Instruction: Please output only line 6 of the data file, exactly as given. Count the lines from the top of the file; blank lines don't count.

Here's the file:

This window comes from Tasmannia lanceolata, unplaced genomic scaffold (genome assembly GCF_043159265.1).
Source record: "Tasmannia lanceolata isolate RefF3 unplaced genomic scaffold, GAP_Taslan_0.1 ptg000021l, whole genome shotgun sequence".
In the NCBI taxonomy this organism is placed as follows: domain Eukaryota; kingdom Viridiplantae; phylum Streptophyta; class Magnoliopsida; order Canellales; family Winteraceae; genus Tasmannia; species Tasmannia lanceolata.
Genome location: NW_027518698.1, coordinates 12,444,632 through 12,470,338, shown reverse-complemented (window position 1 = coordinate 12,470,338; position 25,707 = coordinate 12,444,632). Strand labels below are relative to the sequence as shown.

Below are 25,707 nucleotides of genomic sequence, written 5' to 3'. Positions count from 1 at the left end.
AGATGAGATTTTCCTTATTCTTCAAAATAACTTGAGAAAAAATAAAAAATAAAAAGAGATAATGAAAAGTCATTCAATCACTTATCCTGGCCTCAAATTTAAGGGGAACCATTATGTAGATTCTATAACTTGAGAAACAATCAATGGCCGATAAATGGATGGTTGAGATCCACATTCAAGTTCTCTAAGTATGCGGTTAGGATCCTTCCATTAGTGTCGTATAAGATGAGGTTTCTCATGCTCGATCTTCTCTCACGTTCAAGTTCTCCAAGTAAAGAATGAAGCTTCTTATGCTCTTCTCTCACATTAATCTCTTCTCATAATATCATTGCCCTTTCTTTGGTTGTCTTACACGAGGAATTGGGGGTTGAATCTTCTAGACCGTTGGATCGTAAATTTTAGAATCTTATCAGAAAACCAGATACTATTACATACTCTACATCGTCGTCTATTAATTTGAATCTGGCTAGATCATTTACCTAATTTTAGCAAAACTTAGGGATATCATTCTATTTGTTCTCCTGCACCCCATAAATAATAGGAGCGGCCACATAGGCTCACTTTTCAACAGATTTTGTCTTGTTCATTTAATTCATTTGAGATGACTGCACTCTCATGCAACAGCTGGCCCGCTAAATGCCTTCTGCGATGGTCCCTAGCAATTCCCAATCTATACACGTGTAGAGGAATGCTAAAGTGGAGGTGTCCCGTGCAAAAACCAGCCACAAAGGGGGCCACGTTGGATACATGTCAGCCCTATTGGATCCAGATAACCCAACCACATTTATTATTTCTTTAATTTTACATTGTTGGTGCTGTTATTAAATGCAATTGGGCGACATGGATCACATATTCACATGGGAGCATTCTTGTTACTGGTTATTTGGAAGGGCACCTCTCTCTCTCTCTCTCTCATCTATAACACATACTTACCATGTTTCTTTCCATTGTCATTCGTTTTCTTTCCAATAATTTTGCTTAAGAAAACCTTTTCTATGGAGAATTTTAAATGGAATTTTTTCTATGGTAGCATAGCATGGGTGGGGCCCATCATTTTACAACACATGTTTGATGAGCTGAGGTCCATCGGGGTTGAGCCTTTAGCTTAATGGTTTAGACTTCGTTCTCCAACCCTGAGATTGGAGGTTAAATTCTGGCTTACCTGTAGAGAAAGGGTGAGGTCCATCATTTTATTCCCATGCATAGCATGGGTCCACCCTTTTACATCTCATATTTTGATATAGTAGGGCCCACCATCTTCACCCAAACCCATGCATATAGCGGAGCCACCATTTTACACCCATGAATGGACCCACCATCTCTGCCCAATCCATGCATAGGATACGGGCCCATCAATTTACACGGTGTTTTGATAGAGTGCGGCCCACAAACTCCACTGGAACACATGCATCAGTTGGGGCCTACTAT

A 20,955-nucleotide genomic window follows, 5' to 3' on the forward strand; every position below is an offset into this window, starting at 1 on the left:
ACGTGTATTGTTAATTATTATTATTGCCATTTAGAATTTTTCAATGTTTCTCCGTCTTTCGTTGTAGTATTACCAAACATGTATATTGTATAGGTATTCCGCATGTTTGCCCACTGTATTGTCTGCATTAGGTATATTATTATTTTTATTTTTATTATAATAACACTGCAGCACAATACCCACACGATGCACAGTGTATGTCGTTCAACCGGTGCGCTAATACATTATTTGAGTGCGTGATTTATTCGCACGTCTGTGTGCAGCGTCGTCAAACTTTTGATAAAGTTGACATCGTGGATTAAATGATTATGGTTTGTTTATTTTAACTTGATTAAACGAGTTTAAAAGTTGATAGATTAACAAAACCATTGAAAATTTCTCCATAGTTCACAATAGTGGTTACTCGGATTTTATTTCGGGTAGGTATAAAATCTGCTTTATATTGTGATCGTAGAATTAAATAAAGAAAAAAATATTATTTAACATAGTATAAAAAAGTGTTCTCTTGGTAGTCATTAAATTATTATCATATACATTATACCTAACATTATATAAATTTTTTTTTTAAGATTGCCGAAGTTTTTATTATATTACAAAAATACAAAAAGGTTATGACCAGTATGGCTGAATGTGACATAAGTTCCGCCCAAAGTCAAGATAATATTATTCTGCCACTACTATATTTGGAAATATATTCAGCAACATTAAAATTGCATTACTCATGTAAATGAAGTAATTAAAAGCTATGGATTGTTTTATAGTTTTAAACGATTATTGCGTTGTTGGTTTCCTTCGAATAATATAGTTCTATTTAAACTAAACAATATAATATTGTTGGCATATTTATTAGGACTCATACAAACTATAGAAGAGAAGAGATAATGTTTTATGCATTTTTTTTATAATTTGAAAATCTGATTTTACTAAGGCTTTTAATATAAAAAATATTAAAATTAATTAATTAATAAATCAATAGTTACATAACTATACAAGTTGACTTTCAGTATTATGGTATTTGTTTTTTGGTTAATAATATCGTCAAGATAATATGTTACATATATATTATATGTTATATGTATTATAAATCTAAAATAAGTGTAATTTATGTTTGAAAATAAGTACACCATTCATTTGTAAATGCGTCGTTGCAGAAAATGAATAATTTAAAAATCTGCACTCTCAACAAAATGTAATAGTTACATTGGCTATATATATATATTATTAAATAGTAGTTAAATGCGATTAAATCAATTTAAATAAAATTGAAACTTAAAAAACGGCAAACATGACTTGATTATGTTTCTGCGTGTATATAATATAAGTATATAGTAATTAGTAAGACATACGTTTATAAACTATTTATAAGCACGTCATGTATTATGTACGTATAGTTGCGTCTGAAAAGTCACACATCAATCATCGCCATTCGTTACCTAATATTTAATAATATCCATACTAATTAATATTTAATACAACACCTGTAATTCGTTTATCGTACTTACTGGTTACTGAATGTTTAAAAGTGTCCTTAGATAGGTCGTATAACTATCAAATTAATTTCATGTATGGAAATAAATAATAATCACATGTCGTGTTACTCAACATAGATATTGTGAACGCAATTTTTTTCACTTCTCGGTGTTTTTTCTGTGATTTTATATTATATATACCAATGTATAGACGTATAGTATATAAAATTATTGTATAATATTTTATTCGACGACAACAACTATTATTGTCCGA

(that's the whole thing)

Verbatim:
AGATGAGATTTTCCTTATTCTTCAAAATAACTTGAGAAAAAATAAAAAATAAAAAGAGATAATGAAAAGTCATTCAATCACTTATCCTGGCCTCAAATTTAAGGGGAACCATTATGTAGATTCTATAACTTGAGAAACAATCAATGGCCGATAAATGGATGGTTGAGATCCACATTCAAGTTCTCTAAGTATGCGGTTAGGATCCTTCCATTAGTGTCGTATAAGATGAGGTTTCTCATGCTCGATCTTCTCTCACGTTCAAGTTCTCCAAGTAAAGAATGAAGCTTCTTATGCTCTTCTCTCACATTAATCTCTTCTCATAATATCATTGCCCTTTCTTTGGTTGTCTTACACGAGGAATTGGGGGTTGAATCTTCTAGACCGTTGGATCGTAAATTTTAGAATCTTATCAGAAAACCAGATACTATTACATACTCTACATCGTCGTCTATTAATTTGAATCTGGCTAGATCATTTACCTAATTTTAGCAAAACTTAGGGATATCATTCTATTTGTTCTCCTGCACCCCATAAATAATAGGAGCGGCCACATAGGCTCACTTTTCAACAGATTTTGTCTTGTTCATTTAATTCATTTGAGATGACTGCACTCTCATGCAACAGCTGGCCCGCTAAATGCCTTCTGCGATGGTCCCTAGCAATTCCCAATCTATACACGTGTAGAGGAATGCTAAAGTGGAGGTGTCCCGTGCAAAAACCAGCCACAAAGGGGGCCACGTTGGATACATGTCAGCCCTATTGGATCCAGATAACCCAACCACATTTATTATTTCTTTAATTTTACATTGTTGGTGCTGTTATTAAATGCAATTGGGCGACATGGATCACATATTCACATGGGAGCATTCTTGTTACTGGTTATTTGGAAGGGCACCTCTCTCTCTCTCTCTCTCATCTATAACACATACTTACCATGTTTCTTTCCATTGTCATTCGTTTTCTTTCCAATAATTTTGCTTAAGAAAACCTTTTCTATGGAGAATTTTAAATGGAATTTTTTCTATGGTAGCATAGCATGGGTGGGGCCCATCATTTTACAACACATGTTTGATGAGCTGAGGTCCATCGGGGTTGAGCCTTTAGCTTAATGGTTTAGACTTCGTTCTCCAACCCTGAGATTGGAGGTTAAATTCTGGCTTACCTGTAGAGAAAGGGTGAGGTCCATCATTTTATTCCCATGCATAGCATGGGTCCACCCTTTTACATCTCATATTTTGATATAGTAGGGCCCACCATCTTCACCCAAACCCATGCATATAGCGGAGCCACCATTTTACACCCATGAATGGACCCACCATCTCTGCCCAATCCATGCATAGGATACGGGCCCATCAATTTACACGGTGTTTTGATAGAGTGCGGCCCACAAACTCCACTGGAACACATGCATCAGTTGGGGCCTACTAT